The land Desolation was a segment of land that was unfit for and devoid of habitation—a wasteland.
The land Desolation bordered the land Bountiful on the east, whereas Desolation’s west border extended from the western side of the isthmus into the land northward so far that it came to the location of the final battle of the Jaredites. That is the same location where the forty-three soldiers of King Limhi discovered the remaining bones of that battle as well as the twenty-four plates of Ether. (Depending on where an analyst considers the land of Cumorah to be, the land of Desolation extends that far northward.)
The border that separated the land Desolation from the land Bountiful began at the west sea (Pacific Ocean), went north, and then turned east, but the border did not reach the east sea.
A Nephite required a day and a half to walk the complete border that separated the two lands of Bountiful and Desolation.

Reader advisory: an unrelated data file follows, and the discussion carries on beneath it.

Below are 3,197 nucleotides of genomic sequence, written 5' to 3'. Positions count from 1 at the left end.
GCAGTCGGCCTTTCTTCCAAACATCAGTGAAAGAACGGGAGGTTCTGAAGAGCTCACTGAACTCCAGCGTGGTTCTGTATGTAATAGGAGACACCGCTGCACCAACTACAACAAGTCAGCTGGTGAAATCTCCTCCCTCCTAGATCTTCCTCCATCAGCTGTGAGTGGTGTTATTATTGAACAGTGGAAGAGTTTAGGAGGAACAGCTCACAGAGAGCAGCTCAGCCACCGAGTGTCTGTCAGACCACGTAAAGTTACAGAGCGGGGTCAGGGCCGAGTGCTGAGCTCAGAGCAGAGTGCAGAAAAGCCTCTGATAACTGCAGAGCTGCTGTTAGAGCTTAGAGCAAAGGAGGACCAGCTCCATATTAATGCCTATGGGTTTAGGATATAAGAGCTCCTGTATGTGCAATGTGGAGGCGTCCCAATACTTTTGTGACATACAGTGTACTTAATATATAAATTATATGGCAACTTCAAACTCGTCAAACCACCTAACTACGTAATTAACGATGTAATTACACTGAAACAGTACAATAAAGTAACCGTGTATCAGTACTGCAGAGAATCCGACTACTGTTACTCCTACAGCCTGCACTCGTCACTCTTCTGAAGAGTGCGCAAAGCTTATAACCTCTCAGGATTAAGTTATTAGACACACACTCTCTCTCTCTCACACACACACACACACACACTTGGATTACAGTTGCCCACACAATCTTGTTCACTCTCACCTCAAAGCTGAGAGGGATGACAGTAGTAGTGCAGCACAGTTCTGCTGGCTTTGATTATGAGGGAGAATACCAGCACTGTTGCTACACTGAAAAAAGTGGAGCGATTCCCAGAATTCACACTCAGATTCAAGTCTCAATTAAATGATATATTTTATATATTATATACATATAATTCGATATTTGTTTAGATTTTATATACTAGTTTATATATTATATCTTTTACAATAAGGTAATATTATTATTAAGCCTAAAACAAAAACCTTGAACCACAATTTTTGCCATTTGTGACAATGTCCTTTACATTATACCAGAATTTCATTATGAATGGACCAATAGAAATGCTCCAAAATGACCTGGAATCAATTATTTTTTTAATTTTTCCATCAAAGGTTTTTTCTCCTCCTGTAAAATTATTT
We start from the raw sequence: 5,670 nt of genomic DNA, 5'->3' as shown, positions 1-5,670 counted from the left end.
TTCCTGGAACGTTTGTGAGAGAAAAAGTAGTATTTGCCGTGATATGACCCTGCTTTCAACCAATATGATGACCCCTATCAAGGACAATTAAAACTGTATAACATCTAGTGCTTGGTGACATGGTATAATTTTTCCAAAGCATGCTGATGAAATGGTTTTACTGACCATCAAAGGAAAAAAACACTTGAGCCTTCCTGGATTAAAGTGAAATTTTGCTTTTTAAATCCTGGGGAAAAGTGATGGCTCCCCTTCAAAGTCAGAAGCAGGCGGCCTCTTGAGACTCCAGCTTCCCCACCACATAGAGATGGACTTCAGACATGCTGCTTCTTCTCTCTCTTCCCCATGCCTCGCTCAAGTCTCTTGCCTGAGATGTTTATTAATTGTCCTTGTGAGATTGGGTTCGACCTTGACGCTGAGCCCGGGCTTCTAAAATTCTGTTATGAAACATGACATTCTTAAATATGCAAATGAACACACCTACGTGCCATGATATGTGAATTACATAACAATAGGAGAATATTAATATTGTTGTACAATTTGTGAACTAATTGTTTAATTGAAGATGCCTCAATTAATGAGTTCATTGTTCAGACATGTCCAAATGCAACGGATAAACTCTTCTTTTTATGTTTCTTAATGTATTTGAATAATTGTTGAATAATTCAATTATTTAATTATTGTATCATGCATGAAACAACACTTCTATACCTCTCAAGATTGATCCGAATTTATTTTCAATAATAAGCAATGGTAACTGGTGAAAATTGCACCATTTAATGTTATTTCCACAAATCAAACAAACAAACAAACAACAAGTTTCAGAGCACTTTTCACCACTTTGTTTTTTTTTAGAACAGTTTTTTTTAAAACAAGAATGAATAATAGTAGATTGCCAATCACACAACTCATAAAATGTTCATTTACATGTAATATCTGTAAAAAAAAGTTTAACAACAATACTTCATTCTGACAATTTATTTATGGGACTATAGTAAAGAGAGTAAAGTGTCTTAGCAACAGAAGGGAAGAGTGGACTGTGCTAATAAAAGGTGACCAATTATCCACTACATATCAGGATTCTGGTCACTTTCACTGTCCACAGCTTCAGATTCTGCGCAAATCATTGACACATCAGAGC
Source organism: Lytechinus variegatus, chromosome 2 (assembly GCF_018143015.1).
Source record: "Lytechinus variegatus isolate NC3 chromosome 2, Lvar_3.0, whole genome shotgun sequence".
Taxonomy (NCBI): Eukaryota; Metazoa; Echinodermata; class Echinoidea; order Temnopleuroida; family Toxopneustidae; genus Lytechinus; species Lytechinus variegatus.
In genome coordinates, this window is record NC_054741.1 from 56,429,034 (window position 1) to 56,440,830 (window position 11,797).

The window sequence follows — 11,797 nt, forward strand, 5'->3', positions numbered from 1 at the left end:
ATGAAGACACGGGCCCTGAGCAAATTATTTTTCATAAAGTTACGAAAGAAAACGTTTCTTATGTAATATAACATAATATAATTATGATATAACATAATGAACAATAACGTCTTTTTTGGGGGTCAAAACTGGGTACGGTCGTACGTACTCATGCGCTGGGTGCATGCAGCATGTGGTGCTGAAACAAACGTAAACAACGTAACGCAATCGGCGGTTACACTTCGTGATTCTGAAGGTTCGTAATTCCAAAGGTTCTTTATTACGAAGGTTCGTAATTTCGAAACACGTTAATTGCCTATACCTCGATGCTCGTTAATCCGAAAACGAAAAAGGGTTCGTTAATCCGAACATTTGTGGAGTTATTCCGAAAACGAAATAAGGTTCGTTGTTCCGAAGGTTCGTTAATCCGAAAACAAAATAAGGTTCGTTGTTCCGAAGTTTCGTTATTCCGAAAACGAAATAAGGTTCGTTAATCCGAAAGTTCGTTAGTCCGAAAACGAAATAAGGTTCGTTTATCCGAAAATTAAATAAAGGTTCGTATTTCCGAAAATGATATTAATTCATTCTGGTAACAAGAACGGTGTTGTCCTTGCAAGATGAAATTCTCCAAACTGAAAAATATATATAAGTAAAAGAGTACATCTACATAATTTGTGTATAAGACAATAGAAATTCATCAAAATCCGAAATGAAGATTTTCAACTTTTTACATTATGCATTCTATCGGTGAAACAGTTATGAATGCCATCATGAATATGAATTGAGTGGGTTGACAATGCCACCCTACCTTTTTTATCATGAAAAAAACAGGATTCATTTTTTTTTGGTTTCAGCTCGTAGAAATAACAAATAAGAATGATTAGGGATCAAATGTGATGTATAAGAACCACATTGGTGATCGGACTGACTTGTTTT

This boundary that separated Desolation and Bountiful is referred to as “a line.”
The portion of this border/line separating Bountiful and Desolation, which required fortification to keep Lamanites from entering the land Desolation, took a day for a Nephite to walk. Presumably one-third of the border, a half day’s walk, did not require fortification.
Scriptures about Cities Associated with the Land Desolation
And it came to pass that I [Mormon] did cause my people that they should gather themselves together at the land Desolation, to a city which was in the borders, by the narrow pass which led into the land southward.
And there we did place our armies, that we might stop the armies of the Lamanites, that they might not get possession of any of our lands; therefore we did fortify against them with all our force.
And it came to pass that in the three hundred and sixty and first year the Lamanites did come down to the city of Desolation to battle against us; and it came to pass that in that year we did beat them, insomuch that they did return to their own lands again.
And in the three hundred and sixty and second year they did come down again to battle. And we did beat them again, and did slay a great number of them, and their dead were cast into the sea. (Mormon 3:5–8)